- Police Beat
- The Forecaster
BRUNSWICK — As John Eldridge officially takes the reins as Brunswick’s new chief executive, he intends to tighten up management practices that have allowed employees to accrue, and be paid for, vacation time over what is allowed by town regulations.
Concern over the substantial vacation time Eldridge has collected during his employment with the town complicated his candidacy for town manager. Town employees can have their accrued vacation time paid out to them when they leave its employ.
A contract approved unanimously on Monday by the Town Council clears up that issue for Eldridge, by placing a cap on the amount of vacation pay he will receive when he leaves. Monday’s vote followed a closed-door executive session between councilors and the town’s attorney.
Eldridge was Brunswick’s finance director for more than 20 years before the council selected him to step in on an interim basis when Gary Brown, then town manager, left in February.
The council voted to offer Eldridge the full-time manager job last month.
“My position right from the beginning is that I knew that we would be talking about (vacation time) and I was willing to reach a compromise,” Eldridge said in an interview Wednesday.
“We reached an agreement on how to handle it and I’m pleased with the way it worked out.”
Eldridge accumulated nearly 1,300 hours of unused vacation time during his 26-year tenure as Brunswick’s finance director, worth approximately $60,000 if paid out as a lump sum.
Under Brunswick’s personnel policies, employees are permitted to carry 30 days, or 240 hours, of unused vacation time, which is paid out to them when they separate from the town’s service. The value of the vacation time is calculated from the employee’s current wage.
Any vacation time over the 30-day limit is lost, unless the town manager authorizes an exception for “unusual circumstances,” according to the policy.
But according to Town Council Chairman Benet Pols, since the policy was enacted in 1995, town managers have allowed employees, on a largely informal basis, to collect extra vacation time and receive compensation for it when they left.
When asked how many employees may have been paid out for unused vacation time under this practice, Pols answered “many.”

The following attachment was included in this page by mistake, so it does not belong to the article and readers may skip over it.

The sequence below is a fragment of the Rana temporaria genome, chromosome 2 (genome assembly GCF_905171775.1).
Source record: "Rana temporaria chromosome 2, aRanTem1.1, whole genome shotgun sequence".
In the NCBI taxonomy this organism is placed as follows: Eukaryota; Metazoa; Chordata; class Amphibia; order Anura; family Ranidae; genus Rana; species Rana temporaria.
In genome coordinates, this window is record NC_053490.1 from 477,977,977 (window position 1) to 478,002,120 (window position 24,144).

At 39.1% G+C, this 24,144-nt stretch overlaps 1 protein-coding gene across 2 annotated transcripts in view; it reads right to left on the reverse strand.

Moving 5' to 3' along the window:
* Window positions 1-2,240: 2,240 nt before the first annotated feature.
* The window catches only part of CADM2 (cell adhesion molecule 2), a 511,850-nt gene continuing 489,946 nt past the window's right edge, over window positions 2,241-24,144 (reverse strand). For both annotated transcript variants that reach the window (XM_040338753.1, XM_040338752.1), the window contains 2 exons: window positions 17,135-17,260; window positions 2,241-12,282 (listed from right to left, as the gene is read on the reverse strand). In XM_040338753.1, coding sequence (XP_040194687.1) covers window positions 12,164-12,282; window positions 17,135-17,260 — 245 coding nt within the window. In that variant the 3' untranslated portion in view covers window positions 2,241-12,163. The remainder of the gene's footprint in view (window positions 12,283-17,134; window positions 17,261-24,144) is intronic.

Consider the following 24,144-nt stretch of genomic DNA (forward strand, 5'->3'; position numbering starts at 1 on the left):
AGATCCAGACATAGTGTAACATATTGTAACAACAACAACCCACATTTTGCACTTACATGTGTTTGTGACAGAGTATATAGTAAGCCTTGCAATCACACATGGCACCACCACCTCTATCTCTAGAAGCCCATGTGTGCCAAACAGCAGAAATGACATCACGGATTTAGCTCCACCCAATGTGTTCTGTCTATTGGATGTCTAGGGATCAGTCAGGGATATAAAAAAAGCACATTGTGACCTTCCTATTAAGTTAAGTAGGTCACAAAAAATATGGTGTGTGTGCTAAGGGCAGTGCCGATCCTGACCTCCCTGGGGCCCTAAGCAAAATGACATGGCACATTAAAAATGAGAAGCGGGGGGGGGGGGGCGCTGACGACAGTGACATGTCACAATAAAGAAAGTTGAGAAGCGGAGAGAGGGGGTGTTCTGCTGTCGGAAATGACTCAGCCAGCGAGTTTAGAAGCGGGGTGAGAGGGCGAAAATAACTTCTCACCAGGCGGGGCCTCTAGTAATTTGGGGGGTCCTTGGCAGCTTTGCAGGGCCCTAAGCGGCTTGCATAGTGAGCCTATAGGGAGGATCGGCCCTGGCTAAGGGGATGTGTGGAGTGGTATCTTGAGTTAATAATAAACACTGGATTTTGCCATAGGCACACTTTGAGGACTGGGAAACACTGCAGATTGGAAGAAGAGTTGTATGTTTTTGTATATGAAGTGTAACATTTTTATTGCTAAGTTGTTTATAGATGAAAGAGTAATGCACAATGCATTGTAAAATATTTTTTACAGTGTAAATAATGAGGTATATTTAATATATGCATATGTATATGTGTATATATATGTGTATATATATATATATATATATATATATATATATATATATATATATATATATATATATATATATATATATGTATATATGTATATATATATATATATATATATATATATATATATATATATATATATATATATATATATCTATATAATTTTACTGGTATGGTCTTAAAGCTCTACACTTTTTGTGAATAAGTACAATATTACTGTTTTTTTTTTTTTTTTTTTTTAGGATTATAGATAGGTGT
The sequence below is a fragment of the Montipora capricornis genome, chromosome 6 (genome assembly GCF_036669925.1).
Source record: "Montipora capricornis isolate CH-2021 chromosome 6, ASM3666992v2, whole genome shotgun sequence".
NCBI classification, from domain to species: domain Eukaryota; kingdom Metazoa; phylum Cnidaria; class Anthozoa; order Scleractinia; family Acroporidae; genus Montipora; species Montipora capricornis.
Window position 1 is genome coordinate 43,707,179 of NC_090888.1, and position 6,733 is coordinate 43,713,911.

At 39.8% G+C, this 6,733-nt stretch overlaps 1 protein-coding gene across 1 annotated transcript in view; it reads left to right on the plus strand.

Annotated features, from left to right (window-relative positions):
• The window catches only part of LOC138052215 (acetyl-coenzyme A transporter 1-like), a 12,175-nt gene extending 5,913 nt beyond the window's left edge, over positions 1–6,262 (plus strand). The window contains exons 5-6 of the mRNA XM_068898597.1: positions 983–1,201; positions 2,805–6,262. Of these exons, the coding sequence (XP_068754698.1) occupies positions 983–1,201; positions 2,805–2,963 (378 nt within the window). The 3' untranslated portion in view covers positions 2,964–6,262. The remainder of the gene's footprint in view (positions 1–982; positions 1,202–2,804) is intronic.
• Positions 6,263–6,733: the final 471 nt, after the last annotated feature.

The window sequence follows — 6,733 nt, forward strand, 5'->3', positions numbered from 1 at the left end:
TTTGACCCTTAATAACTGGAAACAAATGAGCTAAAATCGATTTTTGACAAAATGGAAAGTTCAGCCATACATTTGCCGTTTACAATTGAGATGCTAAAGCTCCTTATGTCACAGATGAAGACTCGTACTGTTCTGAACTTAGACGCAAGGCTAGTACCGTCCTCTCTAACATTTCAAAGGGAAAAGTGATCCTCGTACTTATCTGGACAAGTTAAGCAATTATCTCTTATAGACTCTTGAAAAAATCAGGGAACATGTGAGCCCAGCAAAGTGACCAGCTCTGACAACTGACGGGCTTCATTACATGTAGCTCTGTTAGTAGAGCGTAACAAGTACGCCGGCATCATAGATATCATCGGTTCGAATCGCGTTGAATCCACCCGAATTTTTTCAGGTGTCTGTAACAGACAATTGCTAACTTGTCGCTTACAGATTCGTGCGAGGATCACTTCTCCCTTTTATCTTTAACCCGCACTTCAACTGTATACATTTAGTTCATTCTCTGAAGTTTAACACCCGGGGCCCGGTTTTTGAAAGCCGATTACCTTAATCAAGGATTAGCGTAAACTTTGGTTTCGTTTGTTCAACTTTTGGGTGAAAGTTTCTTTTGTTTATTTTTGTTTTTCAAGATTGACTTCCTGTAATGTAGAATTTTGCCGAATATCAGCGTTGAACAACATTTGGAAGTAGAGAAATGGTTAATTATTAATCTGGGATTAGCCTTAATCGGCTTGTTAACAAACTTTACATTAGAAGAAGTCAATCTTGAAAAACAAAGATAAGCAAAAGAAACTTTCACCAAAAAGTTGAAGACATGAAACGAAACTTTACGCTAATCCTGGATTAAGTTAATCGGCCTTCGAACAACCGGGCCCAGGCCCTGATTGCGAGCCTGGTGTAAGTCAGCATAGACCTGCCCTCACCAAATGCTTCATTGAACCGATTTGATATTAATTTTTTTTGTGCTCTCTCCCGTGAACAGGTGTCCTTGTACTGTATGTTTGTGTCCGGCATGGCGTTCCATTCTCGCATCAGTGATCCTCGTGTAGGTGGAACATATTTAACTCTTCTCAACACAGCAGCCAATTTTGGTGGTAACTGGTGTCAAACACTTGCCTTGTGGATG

“All throughout the life of this ordinance, all employees who have had vacation time beyond 30 days – in some cases it was way beyond 30 days, hundreds of hours, two and three times what is allowed to be carried over – got paid when they left,” Pols said.
Department heads, whose hectic schedules sometimes prohibit them from taking their allotted vacations, were more likely than other employees to carry over excess time, Pols noted.
A spreadsheet provided by Eldridge shows that as of July 1, 16 employees, including five department heads, collected vacation time that surpasses the town’s limit.
Eldridge collected the most hours, with Recreation Director Tom Farrell carrying the second-highest number, 815 total hours worth more then $33,000, followed by Police Chief Richard Rizzo –376 hours, or about $18,500 – and Town Engineer John Foster – 318 hours, at nearly $14,200.
A third tier includes Assessor Cathleen Donovan, who has 289 hours at $11,817; Deputy Police Chief Marc Hagan, with 260, or $11,759; and Town Clerk Fran Smith, at 258 hours, or $11,529.
The remaining nine employees have smaller excesses, ranging from $4,800 to $8,000 in valued time.
Considering the precedent, Pols said there was concern amongst councilors that Eldridge could have grounds to take the town to court if the council refused to honor his accrued vacation time.
“If you can show that every employee from 1995 onward that carried in excess of 240 hours of vacation time got paid for it, you’d have an awful hard time making the argument that he shouldn’t be entitled to it,” Pols said.
The contract negotiated between Eldridge and the council resolves that issue, Pols added.
Under the employment agreement Eldridge will be able to carry over 30 days of accumulated vacation time unless the council gives written approval for a larger amount. His entire payout for excess vacation time is capped at $30,000.
The contract also provides Eldridge with a $112,000 annual salary, full benefits and a 12.5 percent yearly contribution to his retirement fund.
But the new agreement does not begin to clear up issues raised by the accrual of vacation time by other employees, Pols noted.
“Frankly, that’s a thing that can’t be done within the framework of negotiating the one employee that we control’s contract,” he said. “But to the extent we have created a benchmark, hopefully that will help.”
On Wednesday, Eldridge acknowledged that it had become “common practice” in Brunswick for employees to build up vacation time and have it paid out when they left, and said he intends to address the issue.
“We need to have a policy that is enforceable and that we will enforce and we need to deal with the hours that are in excess of the limit,” Eldridge said.
He did not have an estimate of how much the town has paid out to departing employees in the past.
The process for requesting vacation carry-over became largely informal, Eldridge said. Previous managers would generally note an employee’s request to accrue extra time, but it was rarely documented in writing.
“Most times it was just an acknowledgement that people were in excess of the rate and they were allowed to carry it,” Eldridge said.
Moving forward, he intends to take the issue in hand and rein in some of the extra time, he added.
“We’re going to deal with those that are over and then look at whether there needs to be any adjustment to the policy going forward,” Eldridge said.
“But we’re going to manage this with definitely a lot more oversight of those hours going forward, and a much more formalized process for requesting vacation carry-over.”